Sure, mathematics has need to be stricter about the rules of

## Re:What does the hell does NP Hard mean? (Score:4, Informative)

Assuming NP != P your first sentence is correct. And maybe this is what laymen should know about it. However for completeness...

In general a problem is presented as a string of n bits and the algorithm (Turing Machine) has to decide whether it is acceptable or not (good or bad etc.) For example, take the graph coloring problem. This involves a graph on m vertices and you have to color it using k colors such that neighboring vertices have different colors. The input to the algorithm is a description of the graph and k as a bit-string. And the bit-string is acceptable if there is a proper coloring.

If the Turing machine can decide whether the bit-string with n bits is acceptable in less than p(n) steps where n is a polynomial, then the problem is in P.

NP does *not* stand for Not P.

NP means that there is a witness to the acceptability of a bit-string that can be verified in p(n) steps. For example, the witness for the graph coloring is an actual assignment of the colors to the vertices. It is quite straightforward to verify that the coloring is proper (no neighboring vertices have the same color, it takes less than n^2 color comparisons. NP stands for Nondeterministic Polynomial, I am

not a fan of the name.

NP-Hard means that the problem is such that any NP problem can be reduced to it (with a polynomial correspondance). Therefore, if you had a polynomial algorithm for it than you had one for *all* NP problems. This would imply P=NP and is doubtful to be true. In other words a proof of NP-hardness means: Yes, it is harder than P, at least most scientists think so.

I have no idea yet how the Pac-Man problem is represented as a bit-string. I will find out tomorrow on a lecture...

It is worth mentioning the class co-NP. This is a the class of problems for which there is a witness that the input is *not* acceptable. Think what witness could easily verify that a graph is not k colorable... For example existence of a full k+1 subgraph would suffice but other constructions also prohibit k coloring which have no full k subgraph in them. I do not recall from the top of my head whether k coloring is co-NP or not. But I think it is not, here is why:

There is a conjecture that may have more chance than P = NP. And that is: P = NP intersect co-NP. That is if both acceptability and non-acceptibility can be polynomially verified then there would be a guaranteed polynomial algorithm. So far this appears to be the case.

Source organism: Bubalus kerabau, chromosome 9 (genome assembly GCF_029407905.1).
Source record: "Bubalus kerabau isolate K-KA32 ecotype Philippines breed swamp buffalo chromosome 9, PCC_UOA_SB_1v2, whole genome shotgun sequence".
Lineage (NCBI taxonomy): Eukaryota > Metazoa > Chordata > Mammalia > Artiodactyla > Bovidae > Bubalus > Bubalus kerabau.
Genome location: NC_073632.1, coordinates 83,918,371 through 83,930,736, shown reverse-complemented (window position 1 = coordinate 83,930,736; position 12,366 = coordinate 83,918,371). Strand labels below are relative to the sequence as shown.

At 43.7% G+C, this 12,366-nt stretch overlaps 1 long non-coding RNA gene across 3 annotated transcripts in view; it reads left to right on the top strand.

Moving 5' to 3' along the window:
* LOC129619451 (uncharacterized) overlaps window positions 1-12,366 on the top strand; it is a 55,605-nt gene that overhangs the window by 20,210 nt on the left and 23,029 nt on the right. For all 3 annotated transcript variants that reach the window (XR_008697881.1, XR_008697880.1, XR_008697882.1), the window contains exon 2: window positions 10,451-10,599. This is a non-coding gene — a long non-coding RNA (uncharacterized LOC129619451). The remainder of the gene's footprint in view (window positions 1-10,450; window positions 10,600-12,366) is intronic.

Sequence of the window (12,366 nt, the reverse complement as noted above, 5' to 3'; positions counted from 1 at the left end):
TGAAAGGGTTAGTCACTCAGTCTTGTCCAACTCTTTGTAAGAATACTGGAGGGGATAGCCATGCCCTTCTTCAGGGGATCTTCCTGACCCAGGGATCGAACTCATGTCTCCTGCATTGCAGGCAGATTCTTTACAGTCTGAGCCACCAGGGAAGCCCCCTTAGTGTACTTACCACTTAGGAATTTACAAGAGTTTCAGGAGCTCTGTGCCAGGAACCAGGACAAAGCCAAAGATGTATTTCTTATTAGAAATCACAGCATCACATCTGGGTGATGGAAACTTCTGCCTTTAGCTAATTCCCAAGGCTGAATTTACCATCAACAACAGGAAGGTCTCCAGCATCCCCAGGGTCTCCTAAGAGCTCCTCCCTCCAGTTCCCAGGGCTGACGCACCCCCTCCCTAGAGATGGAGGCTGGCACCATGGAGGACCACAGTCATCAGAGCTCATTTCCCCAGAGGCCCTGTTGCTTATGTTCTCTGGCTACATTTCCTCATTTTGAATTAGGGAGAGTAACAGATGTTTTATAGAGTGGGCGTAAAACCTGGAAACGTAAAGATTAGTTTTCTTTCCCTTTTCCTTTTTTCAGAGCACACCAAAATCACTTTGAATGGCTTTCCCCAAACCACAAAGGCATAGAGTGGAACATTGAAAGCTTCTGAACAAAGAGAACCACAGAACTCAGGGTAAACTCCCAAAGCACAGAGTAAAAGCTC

The last famous problem that is NP and co-NP at the same time and was found to be in P was prime testing.

And of course there are many, many other complexity classes...

## Re: (Score:3)

Also not quite. NP-hard problems can be as difficult as one likes. The key is that, given an oracle for an NP-hard problem, you can solve any NP problem within a polynomial amount of time (where calls to the oracle take unit time).

Another point to be mindful of is that there are runtimes between polynomial and exponential.

## Re:What does the hell does NP Hard mean? (Score:4, Informative)

http://en.wikipedia.org/wiki/Computational_complexity_theory [wikipedia.org]

http://en.wikipedia.org/wiki/P_versus_NP_problem [wikipedia.org]

http://en.wikipedia.org/wiki/NP-hard [wikipedia.org]

http://en.wikipedia.org/wiki/PSPACE [wikipedia.org]

http://en.wikipedia.org/wiki/PSPACE-complete [wikipedia.org]

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It's all explained in the paper in the second link.

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OK, without the wiki dive, here's the short version:

* NP-Complete is the set of problems that (probably) can't be

solvedin polynomial time, but the solution can beverifiedin polynomial time.* NP-Hard is the set of all problems that can't be solved in polynomial time.

Only two of those are actiually distinct. We think P and NP-complete are different, which would mean NP-Complete and NP-Hard are the same (IIRC).

## Re:What does the hell does NP Hard mean? (Score:5, Informative)

It is believed that P != NP, and if any problem that is NP-Hard (usually one just says NP-Complete) turns out to be solvable in polynomial time, then P = NP.

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What's wrong with it? If you're in a very nitpicky mood, the word "provably" should be removed from the second point (our ability to prove something is irrelevant to the definition of a complexity class), but that's a ridiculously minor error. It's nothing compared to the errors in the post they replied to.

## Re: (Score:3)

We think P and NP-complete are different, which would mean NP-Complete and NP-Hard are the same (IIRC).

There are many problems that are wholly outside polynomial complexity (used to work with some, years ago, and they were

bruteseven with a Top-500 supercomputer of the day). That means that NP-Hard must not be just NP-Complete; there's got to be higher levels in there.## Re: (Score:3)

But could you

verifythe solutions in polynomial time?## Re: (Score:2, Informative)

PSpace hard means the problem is relatively simple, maybe check n things n times, which is only n*n things. For example, "For n cities, find the sum of all the distances between all the cities".